The Dutch Riveter: Poems from KALFSVLIES (‘CALF’S CAUL’) by Marieke Lucas Rijneveld, translated by Michele Hutchison


If you’ve got two people and one of them does synchronised swimming and the other

doesn’t, everything goes wrong. In the end we put thermometers into each other’s

mouths to understand the meaning, words are usually linked to temperature or

how often synchronisation occurs like when we’re sitting at the kitchen table

with the ocean between us, the butter tub as a dinghy and you reach

out your hand and I respond too late. I say I’m all too familiar

with situations like this and that the sea isn’t the same level everywhere either

but nobody notices because it’s just too gradual, the same way the riverbed

never suddenly disappears beneath your feet, you having had wrong thoughts

or longed too much for the other side where the world really begins. We found

ourselves at a halfway house where they sold lukewarm coffee, cheese soufflés

and plastic globes which we couldn’t plug in anywhere, never knew how much sea

to cross or how many hours we would have on the road in which to practise

synchronicity, flexibility of thought and turns under water,

out of the question: drinking coffee without talking, just sinking and making

bubbles. I clamp your hand between my head and shoulder, tell you about

my childhood when God was a father figure and my mother still lonely, that

my truth in the village was later my lack, everything I said scrubbed away with

green soap. Thermometers broke before but never had this effect. I still

remember what my dad said on holiday when we were little and went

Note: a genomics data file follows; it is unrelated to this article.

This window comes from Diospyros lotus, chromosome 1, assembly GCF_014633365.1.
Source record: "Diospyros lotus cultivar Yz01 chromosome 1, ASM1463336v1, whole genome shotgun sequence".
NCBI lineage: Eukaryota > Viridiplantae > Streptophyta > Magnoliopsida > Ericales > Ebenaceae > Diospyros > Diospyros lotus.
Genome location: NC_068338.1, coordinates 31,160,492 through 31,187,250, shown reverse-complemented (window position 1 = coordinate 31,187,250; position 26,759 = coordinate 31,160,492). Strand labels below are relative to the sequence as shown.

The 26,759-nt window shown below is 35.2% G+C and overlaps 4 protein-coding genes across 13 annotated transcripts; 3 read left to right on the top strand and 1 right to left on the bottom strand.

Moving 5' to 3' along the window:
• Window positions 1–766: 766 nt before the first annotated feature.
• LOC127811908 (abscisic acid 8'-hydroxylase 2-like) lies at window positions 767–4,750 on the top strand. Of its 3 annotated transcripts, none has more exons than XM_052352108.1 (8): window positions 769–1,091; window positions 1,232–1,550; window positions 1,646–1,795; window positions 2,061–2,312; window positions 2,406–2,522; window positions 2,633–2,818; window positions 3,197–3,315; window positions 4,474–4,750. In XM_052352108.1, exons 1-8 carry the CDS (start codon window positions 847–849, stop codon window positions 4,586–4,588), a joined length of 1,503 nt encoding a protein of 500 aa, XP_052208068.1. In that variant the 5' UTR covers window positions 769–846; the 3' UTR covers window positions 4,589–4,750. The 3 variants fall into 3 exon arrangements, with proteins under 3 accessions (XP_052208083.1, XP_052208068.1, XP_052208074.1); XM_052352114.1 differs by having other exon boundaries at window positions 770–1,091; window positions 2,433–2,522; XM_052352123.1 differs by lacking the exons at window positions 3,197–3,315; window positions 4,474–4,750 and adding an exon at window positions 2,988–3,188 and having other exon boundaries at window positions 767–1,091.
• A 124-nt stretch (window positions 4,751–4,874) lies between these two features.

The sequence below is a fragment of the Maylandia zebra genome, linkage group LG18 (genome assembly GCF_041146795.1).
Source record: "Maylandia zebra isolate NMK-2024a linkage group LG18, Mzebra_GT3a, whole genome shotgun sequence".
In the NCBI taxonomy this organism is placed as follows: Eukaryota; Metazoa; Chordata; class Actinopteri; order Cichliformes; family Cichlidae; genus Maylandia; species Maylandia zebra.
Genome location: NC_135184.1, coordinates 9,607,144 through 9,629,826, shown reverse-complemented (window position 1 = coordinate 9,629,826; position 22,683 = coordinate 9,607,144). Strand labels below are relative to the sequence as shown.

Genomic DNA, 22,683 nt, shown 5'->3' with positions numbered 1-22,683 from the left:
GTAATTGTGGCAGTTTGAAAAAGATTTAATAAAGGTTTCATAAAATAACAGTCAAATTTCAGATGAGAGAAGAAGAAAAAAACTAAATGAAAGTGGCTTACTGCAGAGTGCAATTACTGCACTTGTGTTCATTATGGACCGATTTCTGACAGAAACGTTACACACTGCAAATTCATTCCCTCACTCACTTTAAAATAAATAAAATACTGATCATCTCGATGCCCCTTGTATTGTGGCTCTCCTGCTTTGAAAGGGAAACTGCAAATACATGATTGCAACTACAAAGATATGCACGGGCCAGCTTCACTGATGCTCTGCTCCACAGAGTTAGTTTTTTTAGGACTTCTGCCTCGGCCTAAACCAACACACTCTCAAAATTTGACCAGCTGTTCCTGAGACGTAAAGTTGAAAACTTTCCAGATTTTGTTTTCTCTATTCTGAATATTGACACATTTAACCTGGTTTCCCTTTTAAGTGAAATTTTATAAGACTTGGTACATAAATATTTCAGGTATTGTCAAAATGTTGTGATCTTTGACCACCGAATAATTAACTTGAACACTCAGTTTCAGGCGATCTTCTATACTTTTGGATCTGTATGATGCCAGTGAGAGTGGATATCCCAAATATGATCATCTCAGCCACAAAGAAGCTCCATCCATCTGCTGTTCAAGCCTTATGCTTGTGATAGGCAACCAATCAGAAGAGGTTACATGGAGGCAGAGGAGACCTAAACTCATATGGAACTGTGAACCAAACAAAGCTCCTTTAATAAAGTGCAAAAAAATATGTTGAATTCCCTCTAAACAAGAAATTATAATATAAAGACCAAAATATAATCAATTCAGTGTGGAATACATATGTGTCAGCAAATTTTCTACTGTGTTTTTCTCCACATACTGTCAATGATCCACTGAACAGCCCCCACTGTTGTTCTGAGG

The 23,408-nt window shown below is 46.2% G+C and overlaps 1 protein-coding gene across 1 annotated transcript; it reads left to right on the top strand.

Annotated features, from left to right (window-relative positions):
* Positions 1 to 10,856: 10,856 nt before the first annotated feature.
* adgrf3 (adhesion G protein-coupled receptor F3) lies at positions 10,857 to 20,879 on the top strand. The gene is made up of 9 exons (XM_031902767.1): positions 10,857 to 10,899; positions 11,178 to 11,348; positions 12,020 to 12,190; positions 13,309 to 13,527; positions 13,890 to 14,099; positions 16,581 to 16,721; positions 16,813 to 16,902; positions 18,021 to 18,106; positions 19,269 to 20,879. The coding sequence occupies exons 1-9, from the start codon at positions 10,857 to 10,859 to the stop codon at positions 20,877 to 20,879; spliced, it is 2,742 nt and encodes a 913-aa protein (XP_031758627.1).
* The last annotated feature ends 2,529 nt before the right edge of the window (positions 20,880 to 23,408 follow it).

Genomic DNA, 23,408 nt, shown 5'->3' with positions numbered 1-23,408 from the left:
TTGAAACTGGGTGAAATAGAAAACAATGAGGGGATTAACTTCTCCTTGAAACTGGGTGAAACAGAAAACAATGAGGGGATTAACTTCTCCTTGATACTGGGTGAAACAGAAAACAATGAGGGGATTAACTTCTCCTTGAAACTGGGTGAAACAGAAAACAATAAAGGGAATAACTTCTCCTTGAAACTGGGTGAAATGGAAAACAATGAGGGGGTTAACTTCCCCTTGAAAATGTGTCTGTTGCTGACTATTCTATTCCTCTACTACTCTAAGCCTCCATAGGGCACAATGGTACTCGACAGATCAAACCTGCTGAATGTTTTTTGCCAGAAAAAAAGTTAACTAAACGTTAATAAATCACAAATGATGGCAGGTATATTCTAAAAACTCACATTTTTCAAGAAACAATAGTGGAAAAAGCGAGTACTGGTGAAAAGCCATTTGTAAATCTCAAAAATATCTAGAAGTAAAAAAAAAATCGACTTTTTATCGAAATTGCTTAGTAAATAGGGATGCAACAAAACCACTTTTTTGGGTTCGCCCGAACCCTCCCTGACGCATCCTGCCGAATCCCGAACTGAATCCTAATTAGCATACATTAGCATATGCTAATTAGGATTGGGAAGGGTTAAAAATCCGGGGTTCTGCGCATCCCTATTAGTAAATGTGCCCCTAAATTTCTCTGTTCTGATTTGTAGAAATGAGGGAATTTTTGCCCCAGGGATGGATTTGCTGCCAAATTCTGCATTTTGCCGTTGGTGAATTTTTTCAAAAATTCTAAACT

to the seaside, he stood at the side with his water shoes on, yelling at us

never to go deeper than our navels because they served as

an overflow like in a sink, otherwise you would drown

and your neck would become a U-bend.


The party goes by faster if we push some of the guests to the edge

like beer glasses and are either no longer able to take stock or keep

things on a level to investigate what happens when you mix alcohol

with melancholy, we allow the furniture to wear socks

against scratches in the linoleum so that no one can find the party

again until the heads on the beer consist of so much air that

something heavy has to be thrown into it: someone says that melancholy

is just like a mother checking for lice at school and how much we long

for it: that tickling of strange fingers through your hair working their way

so much more carefully than your own mother’s, as if she were looking for a

reason to comb out the loss, to make you recall this later, but now

with an adolescent brain instead of the childish fear of a note

in your coat pocket with the message: louse found, four o’clock tomorrow

behind the bike sheds, the itching not yet a deficiency, but too many

heads together asking Mr Wolf the time in the hope that getting closer

would be passed on. Mum, who put your well-intentioned attempts

in the washing machine this school day.

There were friends who caressed the hair of unknown girls, some

danced as if the itch were trying to find a way out of their limbs and

someone said this made her happy, this party on this date, the

shifting of the hours; lice mothers who were objects stuffed

into a buttoned-up pocket never to be brought out again, too much